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[SECURITY] [DSA 2469-1] linux-2.6 security update

Posted on 10 May 2012
Debian Security Advisory

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Debian Security Advisory DSA-2469-1 Dann Frazier
May 10, 2012
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Package : linux-2.6
Vulnerability : privilege escalation/denial of service
Problem type : local
Debian-specific: no
CVE Id(s) : CVE-2011-4086 CVE-2012-0879 CVE-2012-1601 CVE-2012-2123

Several vulnerabilities have been discovered in the Linux kernel that may lead
to a denial of service or privilege escalation. The Common Vulnerabilities and
Exposures project identifies the following problems:


Eric Sandeen reported an issue in the journaling layer for EXT4 filesystems
(jbd2). Local users can cause buffers to be accessed after they have been
torn down, resulting in a denial of service (DoS) due to a system crash.


Louis Rilling reported two reference counting issues in the CLONE_IO
feature of the kernel. Local users can prevent io context structures
from being freed, resulting in a denial of service.


Michael Ellerman reported an issue in the KVM subsystem. Local users could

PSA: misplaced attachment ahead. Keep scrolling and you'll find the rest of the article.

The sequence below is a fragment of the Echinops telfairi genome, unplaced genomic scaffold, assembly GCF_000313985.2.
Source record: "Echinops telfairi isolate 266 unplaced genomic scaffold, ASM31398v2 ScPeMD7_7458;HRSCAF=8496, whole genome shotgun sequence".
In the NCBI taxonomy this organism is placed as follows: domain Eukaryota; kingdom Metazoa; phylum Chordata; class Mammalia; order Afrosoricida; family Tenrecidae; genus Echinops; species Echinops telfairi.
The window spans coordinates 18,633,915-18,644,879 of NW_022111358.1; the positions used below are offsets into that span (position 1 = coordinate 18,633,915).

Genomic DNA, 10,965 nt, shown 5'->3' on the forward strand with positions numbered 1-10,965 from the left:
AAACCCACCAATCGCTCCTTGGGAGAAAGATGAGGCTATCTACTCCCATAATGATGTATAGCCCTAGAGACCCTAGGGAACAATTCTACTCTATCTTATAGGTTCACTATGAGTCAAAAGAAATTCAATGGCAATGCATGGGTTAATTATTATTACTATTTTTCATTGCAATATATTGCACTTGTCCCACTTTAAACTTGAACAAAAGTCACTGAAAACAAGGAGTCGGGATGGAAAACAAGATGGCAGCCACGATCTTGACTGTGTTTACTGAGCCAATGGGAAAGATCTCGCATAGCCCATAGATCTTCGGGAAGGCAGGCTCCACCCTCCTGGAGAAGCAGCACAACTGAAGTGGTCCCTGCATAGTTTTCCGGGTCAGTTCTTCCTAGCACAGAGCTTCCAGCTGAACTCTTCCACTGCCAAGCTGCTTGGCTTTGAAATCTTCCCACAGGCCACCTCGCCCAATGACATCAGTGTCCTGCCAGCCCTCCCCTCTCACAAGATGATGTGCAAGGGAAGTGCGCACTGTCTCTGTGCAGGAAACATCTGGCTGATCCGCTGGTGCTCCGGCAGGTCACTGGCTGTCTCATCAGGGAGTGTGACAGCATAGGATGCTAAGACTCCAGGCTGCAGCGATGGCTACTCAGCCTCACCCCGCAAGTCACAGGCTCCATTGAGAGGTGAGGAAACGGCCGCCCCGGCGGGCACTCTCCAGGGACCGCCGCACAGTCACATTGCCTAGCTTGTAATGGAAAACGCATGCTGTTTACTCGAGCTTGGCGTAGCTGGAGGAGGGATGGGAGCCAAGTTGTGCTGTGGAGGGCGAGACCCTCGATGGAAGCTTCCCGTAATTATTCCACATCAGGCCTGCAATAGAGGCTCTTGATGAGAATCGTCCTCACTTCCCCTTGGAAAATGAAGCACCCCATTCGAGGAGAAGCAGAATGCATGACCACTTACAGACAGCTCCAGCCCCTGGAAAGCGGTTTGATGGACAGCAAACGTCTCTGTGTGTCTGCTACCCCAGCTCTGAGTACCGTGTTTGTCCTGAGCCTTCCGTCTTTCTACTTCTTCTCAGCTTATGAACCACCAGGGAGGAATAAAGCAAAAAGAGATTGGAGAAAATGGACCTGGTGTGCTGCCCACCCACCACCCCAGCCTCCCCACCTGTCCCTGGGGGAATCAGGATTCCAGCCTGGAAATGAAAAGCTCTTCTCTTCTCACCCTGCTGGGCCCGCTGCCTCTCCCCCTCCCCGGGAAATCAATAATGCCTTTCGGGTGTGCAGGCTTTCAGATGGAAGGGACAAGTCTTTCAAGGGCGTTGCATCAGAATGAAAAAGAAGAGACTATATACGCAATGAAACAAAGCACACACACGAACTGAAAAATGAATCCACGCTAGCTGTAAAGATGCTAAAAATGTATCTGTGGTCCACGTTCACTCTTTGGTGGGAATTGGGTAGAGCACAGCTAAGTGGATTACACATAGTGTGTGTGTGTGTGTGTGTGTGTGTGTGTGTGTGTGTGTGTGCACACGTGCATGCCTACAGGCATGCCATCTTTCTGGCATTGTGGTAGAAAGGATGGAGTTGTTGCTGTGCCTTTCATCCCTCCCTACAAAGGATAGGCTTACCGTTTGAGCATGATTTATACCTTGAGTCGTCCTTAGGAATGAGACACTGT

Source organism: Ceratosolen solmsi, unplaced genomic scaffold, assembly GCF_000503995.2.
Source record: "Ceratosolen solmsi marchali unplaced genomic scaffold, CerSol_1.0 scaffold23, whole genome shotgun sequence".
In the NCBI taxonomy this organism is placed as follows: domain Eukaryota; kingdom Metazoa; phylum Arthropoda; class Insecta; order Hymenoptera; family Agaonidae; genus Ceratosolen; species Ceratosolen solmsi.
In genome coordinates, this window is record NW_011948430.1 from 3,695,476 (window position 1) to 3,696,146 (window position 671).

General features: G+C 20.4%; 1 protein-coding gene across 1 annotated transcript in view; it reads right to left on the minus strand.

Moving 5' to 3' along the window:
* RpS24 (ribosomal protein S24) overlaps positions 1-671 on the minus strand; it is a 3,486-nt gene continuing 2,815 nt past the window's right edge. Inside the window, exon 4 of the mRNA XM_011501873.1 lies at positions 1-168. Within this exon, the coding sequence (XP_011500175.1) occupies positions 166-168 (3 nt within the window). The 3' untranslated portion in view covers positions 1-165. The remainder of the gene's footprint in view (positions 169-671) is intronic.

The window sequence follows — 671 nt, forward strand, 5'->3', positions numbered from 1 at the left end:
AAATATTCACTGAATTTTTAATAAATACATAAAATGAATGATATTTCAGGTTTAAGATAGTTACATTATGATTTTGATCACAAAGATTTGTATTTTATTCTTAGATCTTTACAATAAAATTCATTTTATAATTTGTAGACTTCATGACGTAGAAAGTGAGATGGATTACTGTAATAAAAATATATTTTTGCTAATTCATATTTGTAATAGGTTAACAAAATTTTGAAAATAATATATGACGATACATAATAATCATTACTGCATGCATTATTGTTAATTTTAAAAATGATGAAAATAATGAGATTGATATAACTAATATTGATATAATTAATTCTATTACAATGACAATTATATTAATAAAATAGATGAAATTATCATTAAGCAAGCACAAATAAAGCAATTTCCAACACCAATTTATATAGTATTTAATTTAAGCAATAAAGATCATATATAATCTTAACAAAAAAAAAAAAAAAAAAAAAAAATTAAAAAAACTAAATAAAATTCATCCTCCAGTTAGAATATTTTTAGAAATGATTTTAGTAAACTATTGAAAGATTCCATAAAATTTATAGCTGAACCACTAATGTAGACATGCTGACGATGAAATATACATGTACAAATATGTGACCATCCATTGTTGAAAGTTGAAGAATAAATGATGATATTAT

cause a denial of service (NULL pointer dereference) by creating VCPUs
before a call to KVM_CREATE_IRQCHIP.


Steve Grubb reported in an issue in fcaps, a filesystem-based capabilities
system. Personality flags set using this mechanism, such as the disabling
of address space randomization, may persist across suid calls.


Shachar Raindel discovered a use-after-free bug in the hugepages
quota implementation. Local users with permission to use hugepages
via the hugetlbfs implementation may be able to cause a denial of
service (system crash).

For the stable distribution (squeeze), this problem has been fixed in version
2.6.32-44. Updates are currently only available for the amd64, i386 and sparc

NOTE: Updated linux-2.6 packages will also be made available in the release
of Debian 6.0.5, scheduled to take place the weekend of 2012.05.12. This
pending update will be version 2.6.32-45, and provides an additional fix for
build failures on some architectures. Users for whom this update is not
critical, and who may wish to avoid multiple reboots, should consider waiting
for the 6.0.5 release before updating, or installing the 2.6.32-45 version
ahead of time from proposed-updates.

The following matrix lists additional source packages that were rebuilt for
compatibility with or to take advantage of this update:

Debian 6.0 (squeeze)
user-mode-linux 2.6.32-1um-4+44

We recommend that you upgrade your linux-2.6 and user-mode-linux packages.

Further information about Debian Security Advisories, how to apply
these updates to your system and frequently asked questions can be
found at:

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